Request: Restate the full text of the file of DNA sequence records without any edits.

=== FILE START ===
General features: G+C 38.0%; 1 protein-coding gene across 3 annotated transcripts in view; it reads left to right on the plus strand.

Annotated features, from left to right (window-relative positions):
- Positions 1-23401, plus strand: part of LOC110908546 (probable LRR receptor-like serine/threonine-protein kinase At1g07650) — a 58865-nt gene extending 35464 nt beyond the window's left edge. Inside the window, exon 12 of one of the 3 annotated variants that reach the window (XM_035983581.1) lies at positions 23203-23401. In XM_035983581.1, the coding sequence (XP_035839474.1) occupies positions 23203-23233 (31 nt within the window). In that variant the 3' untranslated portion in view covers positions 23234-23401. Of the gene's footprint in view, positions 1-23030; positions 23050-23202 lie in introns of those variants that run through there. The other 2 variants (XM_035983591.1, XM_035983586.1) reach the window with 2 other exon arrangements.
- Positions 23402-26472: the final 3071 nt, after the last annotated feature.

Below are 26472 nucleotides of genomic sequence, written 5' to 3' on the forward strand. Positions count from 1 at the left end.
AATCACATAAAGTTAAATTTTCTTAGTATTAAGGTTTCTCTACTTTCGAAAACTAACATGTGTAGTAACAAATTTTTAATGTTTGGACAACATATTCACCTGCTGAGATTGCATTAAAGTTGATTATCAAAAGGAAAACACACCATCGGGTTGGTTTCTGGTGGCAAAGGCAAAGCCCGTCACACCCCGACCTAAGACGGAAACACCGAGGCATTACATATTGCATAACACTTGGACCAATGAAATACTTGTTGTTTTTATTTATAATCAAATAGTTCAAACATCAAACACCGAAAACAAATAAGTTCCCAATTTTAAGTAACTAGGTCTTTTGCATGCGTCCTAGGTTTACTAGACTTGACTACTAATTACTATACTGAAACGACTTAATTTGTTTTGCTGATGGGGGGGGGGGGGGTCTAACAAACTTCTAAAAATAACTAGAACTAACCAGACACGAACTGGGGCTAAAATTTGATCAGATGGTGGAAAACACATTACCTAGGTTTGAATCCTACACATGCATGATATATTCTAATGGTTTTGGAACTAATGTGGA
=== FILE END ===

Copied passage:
General features: G+C 38.0%; 1 protein-coding gene across 3 annotated transcripts in view; it reads left to right on the plus strand.

Annotated features, from left to right (window-relative positions):
- Positions 1-23401, plus strand: part of LOC110908546 (probable LRR receptor-like serine/threonine-protein kinase At1g07650) — a 58865-nt gene extending 35464 nt beyond the window's left edge. Inside the window, exon 12 of one of the 3 annotated variants that reach the window (XM_035983581.1) lies at positions 23203-23401. In XM_035983581.1, the coding sequence (XP_035839474.1) occupies positions 23203-23233 (31 nt within the window). In that variant the 3' untranslated portion in view covers positions 23234-23401. Of the gene's footprint in view, positions 1-23030; positions 23050-23202 lie in introns of those variants that run through there. The other 2 variants (XM_035983591.1, XM_035983586.1) reach the window with 2 other exon arrangements.
- Positions 23402-26472: the final 3071 nt, after the last annotated feature.

Below are 26472 nucleotides of genomic sequence, written 5' to 3' on the forward strand. Positions count from 1 at the left end.
AATCACATAAAGTTAAATTTTCTTAGTATTAAGGTTTCTCTACTTTCGAAAACTAACATGTGTAGTAACAAATTTTTAATGTTTGGACAACATATTCACCTGCTGAGATTGCATTAAAGTTGATTATCAAAAGGAAAACACACCATCGGGTTGGTTTCTGGTGGCAAAGGCAAAGCCCGTCACACCCCGACCTAAGACGGAAACACCGAGGCATTACATATTGCATAACACTTGGACCAATGAAATACTTGTTGTTTTTATTTATAATCAAATAGTTCAAACATCAAACACCGAAAACAAATAAGTTCCCAATTTTAAGTAACTAGGTCTTTTGCATGCGTCCTAGGTTTACTAGACTTGACTACTAATTACTATACTGAAACGACTTAATTTGTTTTGCTGATGGGGGGGGGGGGGGTCTAACAAACTTCTAAAAATAACTAGAACTAACCAGACACGAACTGGGGCTAAAATTTGATCAGATGGTGGAAAACACATTACCTAGGTTTGAATCCTACACATGCATGATATATTCTAATGGTTTTGGAACTAATGTGGA